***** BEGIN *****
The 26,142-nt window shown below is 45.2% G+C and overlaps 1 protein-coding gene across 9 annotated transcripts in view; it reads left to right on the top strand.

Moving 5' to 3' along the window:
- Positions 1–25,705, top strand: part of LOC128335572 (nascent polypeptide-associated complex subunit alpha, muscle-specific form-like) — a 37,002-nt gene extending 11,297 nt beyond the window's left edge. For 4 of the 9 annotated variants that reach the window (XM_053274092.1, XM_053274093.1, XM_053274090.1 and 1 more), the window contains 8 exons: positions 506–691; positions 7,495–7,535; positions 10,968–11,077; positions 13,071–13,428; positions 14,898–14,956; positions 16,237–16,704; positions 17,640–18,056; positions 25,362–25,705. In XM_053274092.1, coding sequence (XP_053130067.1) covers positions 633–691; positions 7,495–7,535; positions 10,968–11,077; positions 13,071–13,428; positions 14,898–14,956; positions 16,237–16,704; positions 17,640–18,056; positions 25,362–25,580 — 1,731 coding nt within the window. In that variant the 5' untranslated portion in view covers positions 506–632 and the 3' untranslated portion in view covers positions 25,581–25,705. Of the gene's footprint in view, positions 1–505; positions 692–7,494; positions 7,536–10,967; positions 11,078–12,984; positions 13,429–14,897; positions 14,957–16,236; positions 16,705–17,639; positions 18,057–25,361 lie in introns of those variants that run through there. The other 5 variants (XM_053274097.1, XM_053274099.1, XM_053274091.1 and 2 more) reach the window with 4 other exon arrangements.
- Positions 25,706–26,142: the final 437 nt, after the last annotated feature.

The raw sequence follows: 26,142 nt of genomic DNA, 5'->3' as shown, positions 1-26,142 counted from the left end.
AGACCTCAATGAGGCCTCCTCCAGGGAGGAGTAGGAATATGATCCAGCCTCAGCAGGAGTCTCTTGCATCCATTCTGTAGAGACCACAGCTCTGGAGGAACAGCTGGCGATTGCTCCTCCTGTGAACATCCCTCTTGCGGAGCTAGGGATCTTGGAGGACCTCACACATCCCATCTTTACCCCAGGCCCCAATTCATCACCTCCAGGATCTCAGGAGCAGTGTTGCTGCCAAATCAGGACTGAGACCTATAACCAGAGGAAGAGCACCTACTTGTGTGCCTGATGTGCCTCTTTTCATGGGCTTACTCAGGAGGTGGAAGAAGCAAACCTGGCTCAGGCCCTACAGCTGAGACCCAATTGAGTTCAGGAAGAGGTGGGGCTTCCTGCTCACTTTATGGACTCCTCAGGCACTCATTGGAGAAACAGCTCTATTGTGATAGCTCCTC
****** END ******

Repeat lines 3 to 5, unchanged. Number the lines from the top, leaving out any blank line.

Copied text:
- Positions 1–25,705, top strand: part of LOC128335572 (nascent polypeptide-associated complex subunit alpha, muscle-specific form-like) — a 37,002-nt gene extending 11,297 nt beyond the window's left edge. For 4 of the 9 annotated variants that reach the window (XM_053274092.1, XM_053274093.1, XM_053274090.1 and 1 more), the window contains 8 exons: positions 506–691; positions 7,495–7,535; positions 10,968–11,077; positions 13,071–13,428; positions 14,898–14,956; positions 16,237–16,704; positions 17,640–18,056; positions 25,362–25,705. In XM_053274092.1, coding sequence (XP_053130067.1) covers positions 633–691; positions 7,495–7,535; positions 10,968–11,077; positions 13,071–13,428; positions 14,898–14,956; positions 16,237–16,704; positions 17,640–18,056; positions 25,362–25,580 — 1,731 coding nt within the window. In that variant the 5' untranslated portion in view covers positions 506–632 and the 3' untranslated portion in view covers positions 25,581–25,705. Of the gene's footprint in view, positions 1–505; positions 692–7,494; positions 7,536–10,967; positions 11,078–12,984; positions 13,429–14,897; positions 14,957–16,236; positions 16,705–17,639; positions 18,057–25,361 lie in introns of those variants that run through there. The other 5 variants (XM_053274097.1, XM_053274099.1, XM_053274091.1 and 2 more) reach the window with 4 other exon arrangements.
- Positions 25,706–26,142: the final 437 nt, after the last annotated feature.

The raw sequence follows: 26,142 nt of genomic DNA, 5'->3' as shown, positions 1-26,142 counted from the left end.